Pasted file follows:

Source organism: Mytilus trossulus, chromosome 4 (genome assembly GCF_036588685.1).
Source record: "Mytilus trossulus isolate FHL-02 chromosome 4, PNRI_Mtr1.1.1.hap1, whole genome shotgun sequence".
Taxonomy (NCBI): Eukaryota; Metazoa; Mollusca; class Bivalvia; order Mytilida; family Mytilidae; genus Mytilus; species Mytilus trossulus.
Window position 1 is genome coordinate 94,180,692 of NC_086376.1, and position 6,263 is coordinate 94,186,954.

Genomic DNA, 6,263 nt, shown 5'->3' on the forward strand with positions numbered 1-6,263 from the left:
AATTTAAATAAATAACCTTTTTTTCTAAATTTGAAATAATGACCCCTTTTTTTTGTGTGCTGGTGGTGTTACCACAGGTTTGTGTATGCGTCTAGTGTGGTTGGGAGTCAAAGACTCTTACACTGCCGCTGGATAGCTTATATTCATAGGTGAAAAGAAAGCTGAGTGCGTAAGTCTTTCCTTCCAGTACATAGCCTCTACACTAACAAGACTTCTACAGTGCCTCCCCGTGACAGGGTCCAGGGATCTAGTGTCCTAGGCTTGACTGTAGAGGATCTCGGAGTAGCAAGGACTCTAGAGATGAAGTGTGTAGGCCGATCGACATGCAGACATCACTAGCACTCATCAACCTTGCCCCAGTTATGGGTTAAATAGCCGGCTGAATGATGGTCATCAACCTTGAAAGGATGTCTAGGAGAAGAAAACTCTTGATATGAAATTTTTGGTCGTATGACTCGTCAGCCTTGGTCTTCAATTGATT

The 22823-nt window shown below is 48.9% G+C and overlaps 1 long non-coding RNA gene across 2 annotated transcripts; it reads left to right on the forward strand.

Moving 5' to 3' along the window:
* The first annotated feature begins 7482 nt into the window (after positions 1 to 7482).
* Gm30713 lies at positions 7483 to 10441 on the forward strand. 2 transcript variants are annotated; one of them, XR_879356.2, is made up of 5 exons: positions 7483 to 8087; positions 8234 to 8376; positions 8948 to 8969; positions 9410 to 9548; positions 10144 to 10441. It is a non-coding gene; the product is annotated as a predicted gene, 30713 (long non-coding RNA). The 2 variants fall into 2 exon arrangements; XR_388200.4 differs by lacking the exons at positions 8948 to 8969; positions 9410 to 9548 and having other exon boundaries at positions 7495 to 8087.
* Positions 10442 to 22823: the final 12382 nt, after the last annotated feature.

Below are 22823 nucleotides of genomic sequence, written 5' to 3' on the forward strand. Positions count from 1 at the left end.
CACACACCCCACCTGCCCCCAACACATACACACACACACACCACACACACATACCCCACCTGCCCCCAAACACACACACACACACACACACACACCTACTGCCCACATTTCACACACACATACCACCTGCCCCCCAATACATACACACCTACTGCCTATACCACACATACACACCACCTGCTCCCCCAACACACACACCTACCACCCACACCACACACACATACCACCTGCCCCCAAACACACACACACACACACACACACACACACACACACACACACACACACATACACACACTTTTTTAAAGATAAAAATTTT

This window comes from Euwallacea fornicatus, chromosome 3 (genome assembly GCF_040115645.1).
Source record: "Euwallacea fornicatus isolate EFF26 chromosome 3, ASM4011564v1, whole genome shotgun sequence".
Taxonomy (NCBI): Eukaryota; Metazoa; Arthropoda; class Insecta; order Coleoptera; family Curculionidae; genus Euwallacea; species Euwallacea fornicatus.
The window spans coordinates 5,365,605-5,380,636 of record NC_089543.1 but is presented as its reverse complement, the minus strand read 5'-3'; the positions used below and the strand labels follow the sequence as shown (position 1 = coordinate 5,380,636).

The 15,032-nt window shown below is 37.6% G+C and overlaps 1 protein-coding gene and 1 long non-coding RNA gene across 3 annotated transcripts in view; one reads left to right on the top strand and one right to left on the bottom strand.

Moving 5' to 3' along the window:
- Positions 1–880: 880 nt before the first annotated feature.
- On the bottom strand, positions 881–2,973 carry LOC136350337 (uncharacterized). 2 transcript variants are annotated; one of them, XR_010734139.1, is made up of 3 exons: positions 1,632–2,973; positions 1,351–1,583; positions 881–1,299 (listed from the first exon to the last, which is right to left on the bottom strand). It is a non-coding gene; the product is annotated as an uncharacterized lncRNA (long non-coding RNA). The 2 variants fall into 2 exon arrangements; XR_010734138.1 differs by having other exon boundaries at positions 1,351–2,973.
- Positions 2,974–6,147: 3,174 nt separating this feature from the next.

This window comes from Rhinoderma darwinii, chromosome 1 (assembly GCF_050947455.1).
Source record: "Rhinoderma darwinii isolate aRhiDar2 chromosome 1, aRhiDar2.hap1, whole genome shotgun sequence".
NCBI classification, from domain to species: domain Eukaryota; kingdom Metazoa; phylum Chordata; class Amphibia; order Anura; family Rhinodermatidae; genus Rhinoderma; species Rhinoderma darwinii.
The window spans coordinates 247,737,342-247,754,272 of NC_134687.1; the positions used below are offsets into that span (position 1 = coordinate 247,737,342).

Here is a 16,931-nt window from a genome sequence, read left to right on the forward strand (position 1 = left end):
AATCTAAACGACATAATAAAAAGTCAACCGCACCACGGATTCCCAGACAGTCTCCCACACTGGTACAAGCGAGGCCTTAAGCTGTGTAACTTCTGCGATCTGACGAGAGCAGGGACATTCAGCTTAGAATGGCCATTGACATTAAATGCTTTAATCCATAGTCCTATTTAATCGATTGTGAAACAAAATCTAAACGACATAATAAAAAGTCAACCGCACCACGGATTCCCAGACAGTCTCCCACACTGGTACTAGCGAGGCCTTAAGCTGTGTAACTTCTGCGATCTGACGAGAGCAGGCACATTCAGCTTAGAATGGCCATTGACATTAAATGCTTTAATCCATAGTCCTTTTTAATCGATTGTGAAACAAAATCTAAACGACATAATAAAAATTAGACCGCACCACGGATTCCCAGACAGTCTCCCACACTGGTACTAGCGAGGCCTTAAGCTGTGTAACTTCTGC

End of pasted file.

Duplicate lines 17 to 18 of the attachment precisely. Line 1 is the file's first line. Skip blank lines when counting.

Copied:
The window spans coordinates 5,365,605-5,380,636 of record NC_089543.1 but is presented as its reverse complement, the minus strand read 5'-3'; the positions used below and the strand labels follow the sequence as shown (position 1 = coordinate 5,380,636).

The 15,032-nt window shown below is 37.6% G+C and overlaps 1 protein-coding gene and 1 long non-coding RNA gene across 3 annotated transcripts in view; one reads left to right on the top strand and one right to left on the bottom strand.